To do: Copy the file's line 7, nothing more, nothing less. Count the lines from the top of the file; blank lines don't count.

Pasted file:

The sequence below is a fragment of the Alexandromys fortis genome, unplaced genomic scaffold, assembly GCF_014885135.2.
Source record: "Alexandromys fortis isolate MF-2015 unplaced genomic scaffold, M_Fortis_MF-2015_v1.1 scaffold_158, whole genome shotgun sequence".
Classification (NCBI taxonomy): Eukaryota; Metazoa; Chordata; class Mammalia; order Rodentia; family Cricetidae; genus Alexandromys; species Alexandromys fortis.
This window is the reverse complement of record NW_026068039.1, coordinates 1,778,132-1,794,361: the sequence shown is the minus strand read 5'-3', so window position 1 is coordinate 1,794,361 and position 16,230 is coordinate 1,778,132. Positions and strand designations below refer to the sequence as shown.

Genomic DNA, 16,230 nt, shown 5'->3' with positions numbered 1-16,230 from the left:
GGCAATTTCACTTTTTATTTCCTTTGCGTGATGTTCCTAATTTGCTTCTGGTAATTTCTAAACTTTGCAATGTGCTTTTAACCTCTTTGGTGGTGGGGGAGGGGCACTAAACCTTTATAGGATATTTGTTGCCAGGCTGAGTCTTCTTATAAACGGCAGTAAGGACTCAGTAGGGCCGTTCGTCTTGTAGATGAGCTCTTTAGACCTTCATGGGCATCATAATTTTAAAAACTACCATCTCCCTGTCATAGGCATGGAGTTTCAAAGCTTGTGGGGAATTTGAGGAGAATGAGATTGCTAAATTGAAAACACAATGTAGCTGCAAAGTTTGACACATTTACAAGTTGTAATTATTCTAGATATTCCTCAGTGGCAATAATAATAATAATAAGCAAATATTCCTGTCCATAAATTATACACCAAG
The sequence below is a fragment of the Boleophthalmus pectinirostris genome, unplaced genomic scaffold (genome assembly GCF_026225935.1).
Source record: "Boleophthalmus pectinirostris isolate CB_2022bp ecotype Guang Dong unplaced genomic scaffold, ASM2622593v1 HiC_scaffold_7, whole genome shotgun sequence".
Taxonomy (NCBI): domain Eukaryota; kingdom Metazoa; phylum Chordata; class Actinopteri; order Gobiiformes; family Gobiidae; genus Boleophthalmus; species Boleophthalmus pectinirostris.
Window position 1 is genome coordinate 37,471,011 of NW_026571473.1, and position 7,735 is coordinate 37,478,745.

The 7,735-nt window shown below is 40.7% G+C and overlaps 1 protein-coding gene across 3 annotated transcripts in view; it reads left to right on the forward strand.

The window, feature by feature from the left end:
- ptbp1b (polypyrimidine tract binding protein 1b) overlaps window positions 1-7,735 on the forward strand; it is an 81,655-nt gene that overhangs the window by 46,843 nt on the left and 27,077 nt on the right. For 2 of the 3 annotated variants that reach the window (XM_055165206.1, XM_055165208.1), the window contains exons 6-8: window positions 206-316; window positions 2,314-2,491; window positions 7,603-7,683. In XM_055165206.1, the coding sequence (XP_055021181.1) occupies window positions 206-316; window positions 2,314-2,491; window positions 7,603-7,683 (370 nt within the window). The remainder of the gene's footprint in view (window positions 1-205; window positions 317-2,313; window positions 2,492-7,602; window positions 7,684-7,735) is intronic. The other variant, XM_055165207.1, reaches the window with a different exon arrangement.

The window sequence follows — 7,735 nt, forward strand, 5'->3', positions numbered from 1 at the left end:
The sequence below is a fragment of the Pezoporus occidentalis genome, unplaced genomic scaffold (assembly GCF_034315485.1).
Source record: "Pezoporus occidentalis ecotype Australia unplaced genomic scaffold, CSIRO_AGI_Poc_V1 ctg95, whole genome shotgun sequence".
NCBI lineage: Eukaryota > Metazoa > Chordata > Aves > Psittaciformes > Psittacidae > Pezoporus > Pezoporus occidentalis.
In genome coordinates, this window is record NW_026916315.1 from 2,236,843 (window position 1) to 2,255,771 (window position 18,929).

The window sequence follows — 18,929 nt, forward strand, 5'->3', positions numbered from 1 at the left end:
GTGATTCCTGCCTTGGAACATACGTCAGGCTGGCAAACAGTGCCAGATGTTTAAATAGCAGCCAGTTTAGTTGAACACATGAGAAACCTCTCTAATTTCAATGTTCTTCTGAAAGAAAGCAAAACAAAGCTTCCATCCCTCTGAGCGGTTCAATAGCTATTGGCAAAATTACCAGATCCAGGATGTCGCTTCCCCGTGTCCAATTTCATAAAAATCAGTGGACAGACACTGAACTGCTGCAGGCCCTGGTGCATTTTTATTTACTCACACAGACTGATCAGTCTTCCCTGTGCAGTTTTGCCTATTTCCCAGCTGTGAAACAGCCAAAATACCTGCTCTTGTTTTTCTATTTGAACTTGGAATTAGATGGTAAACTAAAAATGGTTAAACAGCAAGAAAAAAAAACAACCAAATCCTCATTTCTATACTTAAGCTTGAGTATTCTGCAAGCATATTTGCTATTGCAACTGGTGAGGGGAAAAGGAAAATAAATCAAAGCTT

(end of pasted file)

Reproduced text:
The sequence below is a fragment of the Boleophthalmus pectinirostris genome, unplaced genomic scaffold (genome assembly GCF_026225935.1).